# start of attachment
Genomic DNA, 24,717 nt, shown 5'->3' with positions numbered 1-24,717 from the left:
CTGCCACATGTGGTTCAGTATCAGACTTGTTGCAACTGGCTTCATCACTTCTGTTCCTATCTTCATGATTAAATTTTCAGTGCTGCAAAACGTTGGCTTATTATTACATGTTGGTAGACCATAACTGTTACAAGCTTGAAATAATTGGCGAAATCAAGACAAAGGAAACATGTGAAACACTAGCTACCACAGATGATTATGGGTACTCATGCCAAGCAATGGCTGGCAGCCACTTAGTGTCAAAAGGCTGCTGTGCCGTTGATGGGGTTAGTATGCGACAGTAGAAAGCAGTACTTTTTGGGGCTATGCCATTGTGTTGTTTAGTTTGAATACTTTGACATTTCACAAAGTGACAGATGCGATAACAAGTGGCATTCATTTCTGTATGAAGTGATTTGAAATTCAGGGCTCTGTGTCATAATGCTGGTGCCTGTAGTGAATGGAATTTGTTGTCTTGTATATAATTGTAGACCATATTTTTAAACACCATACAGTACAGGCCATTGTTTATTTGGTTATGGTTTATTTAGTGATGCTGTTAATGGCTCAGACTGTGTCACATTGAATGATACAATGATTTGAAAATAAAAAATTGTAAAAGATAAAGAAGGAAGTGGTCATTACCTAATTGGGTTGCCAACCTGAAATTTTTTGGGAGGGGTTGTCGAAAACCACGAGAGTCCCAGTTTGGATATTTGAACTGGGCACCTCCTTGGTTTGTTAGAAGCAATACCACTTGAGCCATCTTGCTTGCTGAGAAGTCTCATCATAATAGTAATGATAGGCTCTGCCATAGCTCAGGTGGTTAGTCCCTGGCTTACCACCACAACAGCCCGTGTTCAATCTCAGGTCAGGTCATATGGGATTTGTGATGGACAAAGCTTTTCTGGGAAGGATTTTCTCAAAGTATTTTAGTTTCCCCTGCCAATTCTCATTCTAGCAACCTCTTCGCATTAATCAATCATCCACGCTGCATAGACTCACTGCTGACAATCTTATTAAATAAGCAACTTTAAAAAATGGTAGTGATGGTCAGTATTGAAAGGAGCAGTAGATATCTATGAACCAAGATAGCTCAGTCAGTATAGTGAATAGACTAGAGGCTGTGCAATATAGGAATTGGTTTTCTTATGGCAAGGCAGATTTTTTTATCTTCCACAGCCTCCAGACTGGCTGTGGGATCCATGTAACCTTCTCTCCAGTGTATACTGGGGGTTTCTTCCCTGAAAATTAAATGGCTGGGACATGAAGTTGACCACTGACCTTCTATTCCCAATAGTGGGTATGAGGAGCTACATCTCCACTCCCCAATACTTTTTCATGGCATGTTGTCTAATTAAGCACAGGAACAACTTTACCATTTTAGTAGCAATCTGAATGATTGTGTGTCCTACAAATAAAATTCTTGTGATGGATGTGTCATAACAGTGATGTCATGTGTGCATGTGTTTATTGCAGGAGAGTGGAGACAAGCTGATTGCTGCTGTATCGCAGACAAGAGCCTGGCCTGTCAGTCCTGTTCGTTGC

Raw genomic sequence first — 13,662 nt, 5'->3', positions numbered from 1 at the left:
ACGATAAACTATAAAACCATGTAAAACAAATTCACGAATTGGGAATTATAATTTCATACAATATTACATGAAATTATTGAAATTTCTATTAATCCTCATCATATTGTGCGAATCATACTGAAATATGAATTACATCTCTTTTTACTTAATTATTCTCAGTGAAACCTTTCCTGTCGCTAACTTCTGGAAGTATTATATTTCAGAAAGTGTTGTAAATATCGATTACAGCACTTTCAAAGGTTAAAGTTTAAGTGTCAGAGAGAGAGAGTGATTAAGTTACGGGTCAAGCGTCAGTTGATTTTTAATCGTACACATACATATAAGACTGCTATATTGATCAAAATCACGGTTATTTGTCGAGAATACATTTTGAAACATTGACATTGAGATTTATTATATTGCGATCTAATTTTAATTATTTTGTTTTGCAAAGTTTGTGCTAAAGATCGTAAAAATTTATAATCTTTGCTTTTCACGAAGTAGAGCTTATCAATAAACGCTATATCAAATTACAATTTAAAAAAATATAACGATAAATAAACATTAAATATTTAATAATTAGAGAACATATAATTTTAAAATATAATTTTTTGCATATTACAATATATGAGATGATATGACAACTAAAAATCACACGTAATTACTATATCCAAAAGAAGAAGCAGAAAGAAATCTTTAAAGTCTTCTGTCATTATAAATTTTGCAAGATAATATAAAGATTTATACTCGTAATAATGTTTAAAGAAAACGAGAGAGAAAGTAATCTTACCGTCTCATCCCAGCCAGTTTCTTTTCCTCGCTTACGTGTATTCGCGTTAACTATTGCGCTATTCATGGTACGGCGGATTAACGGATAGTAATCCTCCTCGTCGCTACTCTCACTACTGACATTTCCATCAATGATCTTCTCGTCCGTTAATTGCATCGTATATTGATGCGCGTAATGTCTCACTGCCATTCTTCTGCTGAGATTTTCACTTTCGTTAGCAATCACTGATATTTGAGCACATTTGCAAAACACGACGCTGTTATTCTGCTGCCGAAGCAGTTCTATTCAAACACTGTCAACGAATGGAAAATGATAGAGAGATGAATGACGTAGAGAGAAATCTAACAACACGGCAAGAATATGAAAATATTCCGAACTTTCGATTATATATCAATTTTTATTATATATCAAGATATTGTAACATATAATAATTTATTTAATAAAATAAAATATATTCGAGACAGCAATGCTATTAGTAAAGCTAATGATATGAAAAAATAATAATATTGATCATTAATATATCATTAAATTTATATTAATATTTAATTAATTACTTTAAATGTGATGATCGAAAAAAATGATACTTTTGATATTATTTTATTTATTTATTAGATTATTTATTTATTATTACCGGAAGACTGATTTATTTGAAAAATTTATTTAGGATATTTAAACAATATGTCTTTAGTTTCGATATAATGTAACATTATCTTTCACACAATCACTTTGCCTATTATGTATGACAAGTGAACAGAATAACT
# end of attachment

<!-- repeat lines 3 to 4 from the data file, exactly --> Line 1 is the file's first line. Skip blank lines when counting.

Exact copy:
Raw genomic sequence first — 13,662 nt, 5'->3', positions numbered from 1 at the left:
ACGATAAACTATAAAACCATGTAAAACAAATTCACGAATTGGGAATTATAATTTCATACAATATTACATGAAATTATTGAAATTTCTATTAATCCTCATCATATTGTGCGAATCATACTGAAATATGAATTACATCTCTTTTTACTTAATTATTCTCAGTGAAACCTTTCCTGTCGCTAACTTCTGGAAGTATTATATTTCAGAAAGTGTTGTAAATATCGATTACAGCACTTTCAAAGGTTAAAGTTTAAGTGTCAGAGAGAGAGAGTGATTAAGTTACGGGTCAAGCGTCAGTTGATTTTTAATCGTACACATACATATAAGACTGCTATATTGATCAAAATCACGGTTATTTGTCGAGAATACATTTTGAAACATTGACATTGAGATTTATTATATTGCGATCTAATTTTAATTATTTTGTTTTGCAAAGTTTGTGCTAAAGATCGTAAAAATTTATAATCTTTGCTTTTCACGAAGTAGAGCTTATCAATAAACGCTATATCAAATTACAATTTAAAAAAATATAACGATAAATAAACATTAAATATTTAATAATTAGAGAACATATAATTTTAAAATATAATTTTTTGCATATTACAATATATGAGATGATATGACAACTAAAAATCACACGTAATTACTATATCCAAAAGAAGAAGCAGAAAGAAATCTTTAAAGTCTTCTGTCATTATAAATTTTGCAAGATAATATAAAGATTTATACTCGTAATAATGTTTAAAGAAAACGAGAGAGAAAGTAATCTTACCGTCTCATCCCAGCCAGTTTCTTTTCCTCGCTTACGTGTATTCGCGTTAACTATTGCGCTATTCATGGTACGGCGGATTAACGGATAGTAATCCTCCTCGTCGCTACTCTCACTACTGACATTTCCATCAATGATCTTCTCGTCCGTTAATTGCATCGTATATTGATGCGCGTAATGTCTCACTGCCATTCTTCTGCTGAGATTTTCACTTTCGTTAGCAATCACTGATATTTGAGCACATTTGCAAAACACGACGCTGTTATTCTGCTGCCGAAGCAGTTCTATTCAAACACTGTCAACGAATGGAAAATGATAGAGAGATGAATGACGTAGAGAGAAATCTAACAACACGGCAAGAATATGAAAATATTCCGAACTTTCGATTATATATCAATTTTTATTATATATCAAGATATTGTAACATATAATAATTTATTTAATAAAATAAAATATATTCGAGACAGCAATGCTATTAGTAAAGCTAATGATATGAAAAAATAATAATATTGATCATTAATATATCATTAAATTTATATTAATATTTAATTAATTACTTTAAATGTGATGATCGAAAAAAATGATACTTTTGATATTATTTTATTTATTTATTAGATTATTTATTTATTATTACCGGAAGACTGATTTATTTGAAAAATTTATTTAGGATATTTAAACAATATGTCTTTAGTTTCGATATAATGTAACATTATCTTTCACACAATCACTTTGCCTATTATGTATGACAAGTGAACAGAATAACT